The other type of container account is a "household account." It functions just like its name suggests, to represent the household a student contact belongs to. Unlike the administrative account's one to one relationship, a household account typically contains multiple contacts besides the student, such as parents or guardians, siblings, and other members of a shared household.
Which account model is best? Every institution is different and you can choose an approach that works best for your school. If you’re working with an implementation partner, your consultant can recommend the best approach for your situation.
Whichever account model you go with, Salesforce creates the container account (administrative or household) for you each time you create an independent contact (that is, a contact that is not part of another account). The name of the new account uses the last name of the new contact. EDA allows you to customize the naming convention of the container account too! For example, contact Pete Peterson belongs to the Peterson Administrative Account. On the contact record, it looks like this:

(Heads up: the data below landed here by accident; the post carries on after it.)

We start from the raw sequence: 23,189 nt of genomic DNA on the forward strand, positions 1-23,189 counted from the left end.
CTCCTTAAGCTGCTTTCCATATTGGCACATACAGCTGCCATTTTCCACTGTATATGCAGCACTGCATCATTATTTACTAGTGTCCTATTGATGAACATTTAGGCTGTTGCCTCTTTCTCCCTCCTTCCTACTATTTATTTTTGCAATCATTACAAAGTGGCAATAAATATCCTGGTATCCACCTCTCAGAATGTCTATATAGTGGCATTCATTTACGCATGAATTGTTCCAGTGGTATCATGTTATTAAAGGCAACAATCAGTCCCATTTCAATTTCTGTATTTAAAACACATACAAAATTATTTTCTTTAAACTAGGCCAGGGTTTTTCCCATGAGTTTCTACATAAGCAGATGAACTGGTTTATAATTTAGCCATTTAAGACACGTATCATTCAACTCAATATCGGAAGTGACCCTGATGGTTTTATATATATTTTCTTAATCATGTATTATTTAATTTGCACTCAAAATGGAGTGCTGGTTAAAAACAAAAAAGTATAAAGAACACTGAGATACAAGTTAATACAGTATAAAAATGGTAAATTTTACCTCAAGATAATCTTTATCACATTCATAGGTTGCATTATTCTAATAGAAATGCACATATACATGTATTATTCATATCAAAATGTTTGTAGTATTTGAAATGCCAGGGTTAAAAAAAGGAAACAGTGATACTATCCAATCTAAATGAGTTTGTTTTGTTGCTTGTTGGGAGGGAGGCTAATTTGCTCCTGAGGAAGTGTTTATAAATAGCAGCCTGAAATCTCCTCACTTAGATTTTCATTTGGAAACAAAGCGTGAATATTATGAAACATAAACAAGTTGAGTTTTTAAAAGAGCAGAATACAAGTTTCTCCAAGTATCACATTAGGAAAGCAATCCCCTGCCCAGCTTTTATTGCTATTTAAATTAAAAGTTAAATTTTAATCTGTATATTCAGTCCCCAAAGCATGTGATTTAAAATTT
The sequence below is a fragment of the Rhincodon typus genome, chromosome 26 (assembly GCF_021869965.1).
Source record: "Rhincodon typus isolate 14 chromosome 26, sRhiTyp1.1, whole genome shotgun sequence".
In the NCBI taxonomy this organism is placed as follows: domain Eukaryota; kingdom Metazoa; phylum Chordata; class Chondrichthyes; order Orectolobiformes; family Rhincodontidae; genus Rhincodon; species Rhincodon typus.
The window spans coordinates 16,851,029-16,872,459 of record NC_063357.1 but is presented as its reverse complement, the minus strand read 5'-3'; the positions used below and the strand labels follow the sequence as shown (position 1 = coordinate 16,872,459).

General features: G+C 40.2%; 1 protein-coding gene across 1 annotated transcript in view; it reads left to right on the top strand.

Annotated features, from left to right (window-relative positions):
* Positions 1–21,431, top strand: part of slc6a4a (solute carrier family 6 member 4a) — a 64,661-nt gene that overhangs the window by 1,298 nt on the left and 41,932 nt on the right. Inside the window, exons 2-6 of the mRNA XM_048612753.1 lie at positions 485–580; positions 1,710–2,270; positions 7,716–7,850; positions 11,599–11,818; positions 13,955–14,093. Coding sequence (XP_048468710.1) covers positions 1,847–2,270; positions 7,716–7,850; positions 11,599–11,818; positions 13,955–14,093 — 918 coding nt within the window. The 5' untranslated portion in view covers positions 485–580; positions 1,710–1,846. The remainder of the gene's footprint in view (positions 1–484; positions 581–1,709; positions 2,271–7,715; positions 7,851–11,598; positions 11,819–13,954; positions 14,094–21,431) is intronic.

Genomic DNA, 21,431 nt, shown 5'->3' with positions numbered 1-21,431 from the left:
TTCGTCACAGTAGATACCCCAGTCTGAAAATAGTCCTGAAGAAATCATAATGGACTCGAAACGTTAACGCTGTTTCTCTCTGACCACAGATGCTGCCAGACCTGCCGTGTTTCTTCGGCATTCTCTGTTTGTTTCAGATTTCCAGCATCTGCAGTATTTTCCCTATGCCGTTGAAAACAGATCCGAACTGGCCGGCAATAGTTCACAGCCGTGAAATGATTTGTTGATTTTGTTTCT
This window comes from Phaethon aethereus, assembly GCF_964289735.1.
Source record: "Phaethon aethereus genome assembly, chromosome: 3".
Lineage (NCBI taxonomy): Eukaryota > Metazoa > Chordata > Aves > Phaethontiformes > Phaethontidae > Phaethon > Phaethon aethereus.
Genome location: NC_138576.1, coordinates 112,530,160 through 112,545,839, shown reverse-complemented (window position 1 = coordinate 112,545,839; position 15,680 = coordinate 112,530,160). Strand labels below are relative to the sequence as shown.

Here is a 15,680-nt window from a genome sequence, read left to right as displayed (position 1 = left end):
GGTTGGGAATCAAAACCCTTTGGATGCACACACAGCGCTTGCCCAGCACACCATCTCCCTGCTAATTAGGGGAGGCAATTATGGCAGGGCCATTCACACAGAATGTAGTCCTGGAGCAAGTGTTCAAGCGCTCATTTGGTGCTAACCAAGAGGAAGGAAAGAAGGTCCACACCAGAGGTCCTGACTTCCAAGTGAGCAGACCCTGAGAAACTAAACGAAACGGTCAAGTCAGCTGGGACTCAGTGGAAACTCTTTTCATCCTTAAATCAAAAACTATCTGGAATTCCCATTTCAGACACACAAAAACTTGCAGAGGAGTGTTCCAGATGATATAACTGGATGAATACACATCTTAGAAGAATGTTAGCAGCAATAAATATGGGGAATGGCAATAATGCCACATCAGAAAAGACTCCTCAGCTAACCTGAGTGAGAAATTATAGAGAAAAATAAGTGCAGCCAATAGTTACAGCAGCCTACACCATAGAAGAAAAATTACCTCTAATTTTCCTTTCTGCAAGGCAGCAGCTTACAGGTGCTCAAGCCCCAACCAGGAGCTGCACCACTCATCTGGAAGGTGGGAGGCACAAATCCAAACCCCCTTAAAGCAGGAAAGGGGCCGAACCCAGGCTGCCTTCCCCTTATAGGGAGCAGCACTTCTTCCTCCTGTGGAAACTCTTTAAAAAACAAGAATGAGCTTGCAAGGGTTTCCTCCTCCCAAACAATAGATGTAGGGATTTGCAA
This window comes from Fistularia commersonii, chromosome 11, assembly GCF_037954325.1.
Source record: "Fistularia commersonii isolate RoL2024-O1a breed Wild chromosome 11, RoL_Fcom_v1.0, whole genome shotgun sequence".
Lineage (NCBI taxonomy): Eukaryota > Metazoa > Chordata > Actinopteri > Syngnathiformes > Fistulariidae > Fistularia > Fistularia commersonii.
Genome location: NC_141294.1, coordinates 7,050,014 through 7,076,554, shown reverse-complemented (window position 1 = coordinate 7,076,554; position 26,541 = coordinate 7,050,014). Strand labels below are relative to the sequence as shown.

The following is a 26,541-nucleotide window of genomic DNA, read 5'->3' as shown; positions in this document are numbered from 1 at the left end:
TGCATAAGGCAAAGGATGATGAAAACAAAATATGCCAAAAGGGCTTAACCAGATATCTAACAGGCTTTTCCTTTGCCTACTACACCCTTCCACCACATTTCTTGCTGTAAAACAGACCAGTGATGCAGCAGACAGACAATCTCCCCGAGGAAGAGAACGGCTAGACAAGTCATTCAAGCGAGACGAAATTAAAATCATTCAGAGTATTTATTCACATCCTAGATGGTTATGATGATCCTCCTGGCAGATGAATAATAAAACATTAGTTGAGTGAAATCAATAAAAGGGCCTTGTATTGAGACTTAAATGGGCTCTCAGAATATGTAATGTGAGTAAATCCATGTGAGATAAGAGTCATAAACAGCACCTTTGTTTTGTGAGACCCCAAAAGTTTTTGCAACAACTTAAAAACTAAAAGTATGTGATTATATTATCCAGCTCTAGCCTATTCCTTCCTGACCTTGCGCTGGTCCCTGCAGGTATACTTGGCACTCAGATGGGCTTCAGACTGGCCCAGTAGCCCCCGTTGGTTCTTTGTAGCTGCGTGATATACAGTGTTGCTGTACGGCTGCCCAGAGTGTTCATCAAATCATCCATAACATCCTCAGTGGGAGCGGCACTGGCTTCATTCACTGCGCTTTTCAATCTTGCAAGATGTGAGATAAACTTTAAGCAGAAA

The reason we're emphasizing this concept is that contacts are at the center of EDA. Placing the contact at the center enables a full 360 view of that constituent, allowing you to answer essential questions about the contact such as, "What are their interests?" or "Who do they know?" In Salesforce, each contact must be associated with an account. Without an account, a contact is only visible to the person who created it.
So now we have a contact and an administrative (or household) account, but the contact record doesn’t mean anything unless you can do something with it. When you first create it, the contact is a blank canvas. It simply represents a person that you have basic information about. But now you need to define how that person relates to your educational institution. Is the contact a student, a faculty member, an alumni, or more than one of those? Does the contact play sports or belong to specific clubs? And does the contact have connections to any other contacts at your educational institution? Is the contact the child of an alumni member? Is the contact married to another contact? This is where relationships and affiliations come in.
As part of the EDA account model, EDA offers two important custom objects that work in conjunction with your contacts.
- The relationship custom object tracks relationships between contacts (who do they know?)
- The affiliation custom object tracks affiliations between contacts and other accounts (what are their interests?)